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The ATM-related Tel1 protein of Saccharomyces cerevisiae controls a checkpoint response following phleomycin treatment.

MEC1 and TEL1 encode ATR- and ATM-related proteins in the budding yeast Saccharomyces cerevisiae, respectively. Phleomycin is an agent that catalyzes double-strand breaks in DNA. We show here that both Mec1 and Tel1 regulate the checkpoint response following phleomycin treatment. MEC1 is required for Rad53 phosphorylation and cell-cycle progression delay following phleomycin treatment in G1, S or G2/M phases. The tel1Delta mutation confers a defect in the checkpoint responses to phleomycin treatment in S phase. In addition, the tel1Delta mutation enhances the mec1 defect in activation of the phleomycin-induced checkpoint pathway in S phase. In contrast, the tel1Delta mutation confers only a minor defect in the checkpoint responses in G1 phase and no apparent defect in G2/M phase. Methyl methanesulfonate (MMS) treatment also activates checkpoints, inducing Rad53 phosphorylation in S phase. MMS-induced Rad53 phosphorylation is not detected in mec1Delta mutants during S phase, but occurs in tel1Delta mutants similar to wild-type cells. Finally, Xrs2 is phosphorylated after phleomycin treatment in a TEL1-dependent manner during S phase, whereas no significant Xrs2 phosphorylation is detected after MMS treatment. Together, our results support a model in which Tel1 contributes to checkpoint control in response to phleomycin-induced DNA damage in S phase.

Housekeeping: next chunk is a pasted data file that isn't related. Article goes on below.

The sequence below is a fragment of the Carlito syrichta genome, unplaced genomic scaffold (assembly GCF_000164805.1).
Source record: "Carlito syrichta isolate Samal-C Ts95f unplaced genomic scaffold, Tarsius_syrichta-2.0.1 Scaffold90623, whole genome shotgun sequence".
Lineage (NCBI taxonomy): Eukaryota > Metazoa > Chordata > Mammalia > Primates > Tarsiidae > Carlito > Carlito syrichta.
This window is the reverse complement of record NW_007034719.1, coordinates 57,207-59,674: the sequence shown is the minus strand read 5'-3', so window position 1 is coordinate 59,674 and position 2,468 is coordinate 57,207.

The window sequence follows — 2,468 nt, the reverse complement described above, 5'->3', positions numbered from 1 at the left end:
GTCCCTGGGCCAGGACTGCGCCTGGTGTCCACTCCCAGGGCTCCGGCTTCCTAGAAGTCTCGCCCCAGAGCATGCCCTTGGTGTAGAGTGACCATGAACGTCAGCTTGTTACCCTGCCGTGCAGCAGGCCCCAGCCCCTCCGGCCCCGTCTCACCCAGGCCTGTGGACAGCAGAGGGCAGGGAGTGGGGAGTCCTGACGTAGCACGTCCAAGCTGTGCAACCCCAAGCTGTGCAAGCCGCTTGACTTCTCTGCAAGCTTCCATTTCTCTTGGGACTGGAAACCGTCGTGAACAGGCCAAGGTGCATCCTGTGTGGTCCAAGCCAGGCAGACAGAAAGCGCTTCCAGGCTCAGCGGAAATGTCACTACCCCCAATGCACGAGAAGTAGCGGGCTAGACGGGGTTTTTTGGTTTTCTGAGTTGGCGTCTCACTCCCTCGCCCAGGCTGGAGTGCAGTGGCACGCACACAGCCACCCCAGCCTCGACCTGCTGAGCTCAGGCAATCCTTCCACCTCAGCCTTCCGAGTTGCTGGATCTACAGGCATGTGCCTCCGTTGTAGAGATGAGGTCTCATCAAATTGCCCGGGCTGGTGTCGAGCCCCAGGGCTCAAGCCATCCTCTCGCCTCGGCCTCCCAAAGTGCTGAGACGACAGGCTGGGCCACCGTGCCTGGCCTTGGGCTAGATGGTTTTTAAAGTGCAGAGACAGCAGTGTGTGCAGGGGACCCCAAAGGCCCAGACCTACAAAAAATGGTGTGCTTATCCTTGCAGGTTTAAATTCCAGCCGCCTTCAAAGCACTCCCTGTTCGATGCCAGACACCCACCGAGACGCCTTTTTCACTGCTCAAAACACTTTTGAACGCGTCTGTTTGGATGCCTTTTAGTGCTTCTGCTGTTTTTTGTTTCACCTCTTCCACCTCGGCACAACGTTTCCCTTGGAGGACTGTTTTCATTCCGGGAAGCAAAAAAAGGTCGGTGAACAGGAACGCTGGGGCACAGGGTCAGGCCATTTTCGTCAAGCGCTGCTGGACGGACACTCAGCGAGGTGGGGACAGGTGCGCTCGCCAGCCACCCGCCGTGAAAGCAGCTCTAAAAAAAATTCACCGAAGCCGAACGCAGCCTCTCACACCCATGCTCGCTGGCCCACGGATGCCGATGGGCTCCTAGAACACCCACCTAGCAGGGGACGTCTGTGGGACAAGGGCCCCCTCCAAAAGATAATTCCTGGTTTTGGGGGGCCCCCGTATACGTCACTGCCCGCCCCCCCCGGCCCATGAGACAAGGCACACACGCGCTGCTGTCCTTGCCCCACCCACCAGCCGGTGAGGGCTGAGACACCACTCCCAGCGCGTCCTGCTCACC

Pubmed ID: 12626713


  • Nakada D
  • Shimomura T
  • Matsumoto K
  • Sugimoto K


Nucleic acids research

Publication Data

March 15, 2003

Associated Grants


Mesh Terms

  • Cell Cycle
  • Cell Cycle Proteins
  • Checkpoint Kinase 2
  • Fungal Proteins
  • G2 Phase
  • Intracellular Signaling Peptides and Proteins
  • Methyl Methanesulfonate
  • Mitosis
  • Mutation
  • Nucleic Acid Synthesis Inhibitors
  • Phleomycins
  • Phosphorylation
  • Protein-Serine-Threonine Kinases
  • S Phase
  • Saccharomyces cerevisiae
  • Saccharomyces cerevisiae Proteins